***DISCLAIMER - the techniques described below are a general overview and should be practiced in a closed off parking lot or safe area free from traffic. The techniques are best learned in a Gross to Fine manner (i.e. work on the big stuff then master the little stuff as your practice) until the technique becomes 2nd nature. Keep your practice sessions short, Take a break during practice to mentally review or record yourself and review what to work on, and HAVE FUN!

Also, be wary that practicing these techniques becomes addictive and will ultimately make you a better rider with the side effects of your bike eating brake pads, your penchant for finding empty parking lots to ride in whilst out riding for enjoyment, and reinforce your neighbors opinion of your (in)sanity
***

For those in isolation or under stay at home orders (and have an itch to ride) here is the precursor to mastering the balance technique. You can work on this technique in a limited space area (i.e. your driveway) and can incorporate rolling FULL LOCK turns.

The Creep a.k.a. the slow ride

The objective: As you slow down, keep rolling (barely) enough to maintain momentum and not put your feet down. This can be used as a "rolling stop", useful in stop & go traffic, or at a stoplight when you are unsure if it is about to change color.

From a rolling motion (in a straight line)
  • apply the REAR brake and be in the "friction zone" with slight engine revving BUT still moving forward
    • your throttle hand will only use 3 fingers (thumb, ring and pinky) and look like a 60's peace hand gesture wrapped around the throttle.
  • apply the front brake LIGHTLY using 2 fingers (index and middle) to finess the side to side handlebar control.

  • Your bike will (typically) want to lean slightly to the left, therefore you must counter balance (shift your self/butt i.e. AROUND on the seat and to the right) the bike but refrain from sudden movements!

  • Head and upper body should be upright, square, and RELAXED with your eyes and nose forward...remember, where your nose goes you bike goes!

  • Feet can be in either position, though it is recommended to start in the seated position.
From a rolling motion (full lock turn)
  • slide FORWARD to the edge of your seat so your elbows are bent at 45degrees.

  • TURN YOUR HEAD in the direction of the turn with your eyes and nose forward and rotate your head thru the turn...remember, where your nose goes you bike goes! (your shoulders should be turned naturally too)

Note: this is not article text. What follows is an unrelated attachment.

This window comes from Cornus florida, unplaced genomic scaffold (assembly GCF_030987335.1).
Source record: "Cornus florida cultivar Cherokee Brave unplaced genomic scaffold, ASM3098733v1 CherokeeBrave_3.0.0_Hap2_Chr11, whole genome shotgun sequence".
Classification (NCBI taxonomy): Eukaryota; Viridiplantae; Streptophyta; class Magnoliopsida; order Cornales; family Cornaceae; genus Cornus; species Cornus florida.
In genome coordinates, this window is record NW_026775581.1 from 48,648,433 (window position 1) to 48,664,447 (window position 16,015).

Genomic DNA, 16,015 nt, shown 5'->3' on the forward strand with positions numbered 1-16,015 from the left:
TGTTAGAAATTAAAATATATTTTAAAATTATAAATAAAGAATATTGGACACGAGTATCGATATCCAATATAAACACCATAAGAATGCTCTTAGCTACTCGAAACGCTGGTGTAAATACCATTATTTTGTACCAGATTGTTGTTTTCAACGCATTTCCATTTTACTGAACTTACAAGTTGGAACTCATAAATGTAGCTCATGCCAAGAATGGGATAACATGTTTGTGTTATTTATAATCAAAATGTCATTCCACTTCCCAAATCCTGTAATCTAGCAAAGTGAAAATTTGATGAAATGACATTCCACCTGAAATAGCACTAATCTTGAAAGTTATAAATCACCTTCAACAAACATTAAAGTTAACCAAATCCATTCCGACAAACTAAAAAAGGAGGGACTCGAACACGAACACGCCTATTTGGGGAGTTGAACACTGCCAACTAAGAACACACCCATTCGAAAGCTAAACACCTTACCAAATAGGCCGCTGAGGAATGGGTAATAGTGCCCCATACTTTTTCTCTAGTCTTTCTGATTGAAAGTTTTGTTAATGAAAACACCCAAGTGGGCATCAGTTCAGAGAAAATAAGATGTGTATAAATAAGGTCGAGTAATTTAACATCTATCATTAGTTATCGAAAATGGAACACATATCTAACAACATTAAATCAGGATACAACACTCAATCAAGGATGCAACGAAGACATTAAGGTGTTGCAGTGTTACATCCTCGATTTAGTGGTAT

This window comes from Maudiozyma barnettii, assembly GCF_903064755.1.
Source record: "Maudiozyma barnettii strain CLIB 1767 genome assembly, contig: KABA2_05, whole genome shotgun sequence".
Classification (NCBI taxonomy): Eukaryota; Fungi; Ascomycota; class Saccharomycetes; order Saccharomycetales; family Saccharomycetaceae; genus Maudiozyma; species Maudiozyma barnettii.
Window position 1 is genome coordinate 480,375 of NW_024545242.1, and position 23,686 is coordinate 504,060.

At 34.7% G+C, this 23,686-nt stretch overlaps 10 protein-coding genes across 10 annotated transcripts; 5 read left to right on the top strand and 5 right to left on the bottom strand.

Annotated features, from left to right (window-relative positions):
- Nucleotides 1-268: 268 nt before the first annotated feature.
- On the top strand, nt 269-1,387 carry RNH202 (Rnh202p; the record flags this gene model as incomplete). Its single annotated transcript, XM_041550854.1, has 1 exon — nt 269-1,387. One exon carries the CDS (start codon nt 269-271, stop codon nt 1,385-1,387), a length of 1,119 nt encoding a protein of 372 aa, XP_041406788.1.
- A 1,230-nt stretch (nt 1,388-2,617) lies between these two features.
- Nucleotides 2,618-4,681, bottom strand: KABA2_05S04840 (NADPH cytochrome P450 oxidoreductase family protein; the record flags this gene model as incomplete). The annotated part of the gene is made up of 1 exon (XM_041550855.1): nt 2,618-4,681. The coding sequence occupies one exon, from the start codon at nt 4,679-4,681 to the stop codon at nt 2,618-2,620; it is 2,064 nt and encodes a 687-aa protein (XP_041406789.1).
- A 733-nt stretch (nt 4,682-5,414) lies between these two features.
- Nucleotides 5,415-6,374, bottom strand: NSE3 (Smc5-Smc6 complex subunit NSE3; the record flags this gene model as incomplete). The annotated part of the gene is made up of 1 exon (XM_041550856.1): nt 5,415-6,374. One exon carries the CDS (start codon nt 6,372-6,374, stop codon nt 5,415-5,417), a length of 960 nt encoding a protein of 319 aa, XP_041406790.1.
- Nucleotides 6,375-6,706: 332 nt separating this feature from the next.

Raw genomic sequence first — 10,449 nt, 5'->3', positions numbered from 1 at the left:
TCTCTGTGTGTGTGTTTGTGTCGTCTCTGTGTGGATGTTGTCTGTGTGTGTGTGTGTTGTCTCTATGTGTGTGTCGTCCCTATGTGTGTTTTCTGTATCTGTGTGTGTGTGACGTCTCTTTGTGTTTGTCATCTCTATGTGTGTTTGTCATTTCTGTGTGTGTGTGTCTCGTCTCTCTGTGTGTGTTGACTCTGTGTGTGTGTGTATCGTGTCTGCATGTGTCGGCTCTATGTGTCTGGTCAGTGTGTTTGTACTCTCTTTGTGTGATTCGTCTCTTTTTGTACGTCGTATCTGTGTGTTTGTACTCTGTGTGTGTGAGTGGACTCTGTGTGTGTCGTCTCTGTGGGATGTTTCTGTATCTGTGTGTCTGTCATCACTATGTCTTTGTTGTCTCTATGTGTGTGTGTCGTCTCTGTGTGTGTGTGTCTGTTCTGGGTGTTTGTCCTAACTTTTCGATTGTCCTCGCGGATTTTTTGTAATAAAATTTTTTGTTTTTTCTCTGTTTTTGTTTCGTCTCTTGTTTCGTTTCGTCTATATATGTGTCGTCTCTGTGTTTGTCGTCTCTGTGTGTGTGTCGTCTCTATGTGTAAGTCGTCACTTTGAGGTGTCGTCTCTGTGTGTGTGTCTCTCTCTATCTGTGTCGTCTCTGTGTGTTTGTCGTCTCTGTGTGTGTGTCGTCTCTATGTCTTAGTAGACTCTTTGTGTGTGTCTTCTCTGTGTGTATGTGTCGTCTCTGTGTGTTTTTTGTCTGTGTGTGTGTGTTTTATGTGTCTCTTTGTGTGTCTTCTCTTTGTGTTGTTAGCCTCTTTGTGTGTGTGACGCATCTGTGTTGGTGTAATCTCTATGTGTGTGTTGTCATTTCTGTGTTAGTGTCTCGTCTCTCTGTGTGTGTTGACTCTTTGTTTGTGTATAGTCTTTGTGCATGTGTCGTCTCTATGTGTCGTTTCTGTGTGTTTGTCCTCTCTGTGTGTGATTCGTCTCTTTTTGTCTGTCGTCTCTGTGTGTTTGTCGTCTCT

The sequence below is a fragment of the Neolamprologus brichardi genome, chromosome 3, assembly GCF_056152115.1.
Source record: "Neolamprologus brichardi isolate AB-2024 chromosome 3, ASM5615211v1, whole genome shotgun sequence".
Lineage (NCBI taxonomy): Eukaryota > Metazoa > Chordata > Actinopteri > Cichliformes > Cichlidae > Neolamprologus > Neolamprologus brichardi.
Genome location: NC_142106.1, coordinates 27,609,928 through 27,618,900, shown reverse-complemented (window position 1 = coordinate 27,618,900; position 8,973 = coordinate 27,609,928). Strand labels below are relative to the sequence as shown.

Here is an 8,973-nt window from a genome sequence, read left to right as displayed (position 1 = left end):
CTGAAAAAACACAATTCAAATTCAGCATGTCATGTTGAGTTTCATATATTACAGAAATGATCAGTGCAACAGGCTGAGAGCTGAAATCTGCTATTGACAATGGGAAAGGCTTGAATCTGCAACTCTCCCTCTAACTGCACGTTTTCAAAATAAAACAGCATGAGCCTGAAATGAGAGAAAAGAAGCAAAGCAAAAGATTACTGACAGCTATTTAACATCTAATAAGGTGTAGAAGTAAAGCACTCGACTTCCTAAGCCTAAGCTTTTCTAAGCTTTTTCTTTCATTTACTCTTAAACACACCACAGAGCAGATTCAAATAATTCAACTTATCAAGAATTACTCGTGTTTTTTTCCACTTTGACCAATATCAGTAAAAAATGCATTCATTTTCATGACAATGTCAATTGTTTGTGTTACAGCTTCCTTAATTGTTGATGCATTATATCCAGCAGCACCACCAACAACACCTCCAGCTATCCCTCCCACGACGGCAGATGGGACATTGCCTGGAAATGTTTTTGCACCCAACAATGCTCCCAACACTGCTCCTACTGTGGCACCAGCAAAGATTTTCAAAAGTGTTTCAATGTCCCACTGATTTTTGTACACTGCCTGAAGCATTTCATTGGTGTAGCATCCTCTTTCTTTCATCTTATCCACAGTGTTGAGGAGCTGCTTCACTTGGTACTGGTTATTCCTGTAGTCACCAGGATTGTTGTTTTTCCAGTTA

• NO pressure on the FRONT brake...best practice is to take your fingers off the brake lever.

  • PUSH on the outside handlebar to initiate the turn
    • for left hand turns be wary of uneven REAR brake pressure and throttle control
    • for right hand turns by wary of uneven REAR brake pressure
  • Press the outside foot and (carefully) shift your butt on the seat towards the outside to help with balance
As a word of warning and to prevent physical injury to yourself (protect you knees and shoulders)...

DO NOT:
  • touch the FRONT brake with the handlebars turned
  • try to "throttle out" if you feel you are going to fall over. Put your foot down, square the handlebars and then stop....try again.
  • try to pivot on your foot that you put down to "save" the turn.... square the handlebars and then stop and collect yourself and try again.
  • try to save your bike from falling over....its going to happen while you are learning this so be pro-active and add some patio cushions, pool noodles, or some sort padding to the passenger plastics to keep them safe/scratch free....just step off and let it gently take a nap on the ground.
  • forget to wear your gear (helmet at least)
RELAX and be in the zone! Its all about confidence and technique.

Your Burgman WILL do a full lock turn in a typical 16ft (5-ish meter) 2 car driveway. A big enough driveway can accommodate a figure 8 pattern.
 

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Dude what took you so long to get here....wonderful posts.

Where are you located ?
 

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drphilld. Myslelf and I'm sure everyone that read this post would love to see the video of you practicing (like you mentioned). I personally would absolutely love to see you concur weight, balance, and physics! So PLEASE post some of your magical videos so we all can learn and get some more pointers.
Thanks again. Can't wait to see them!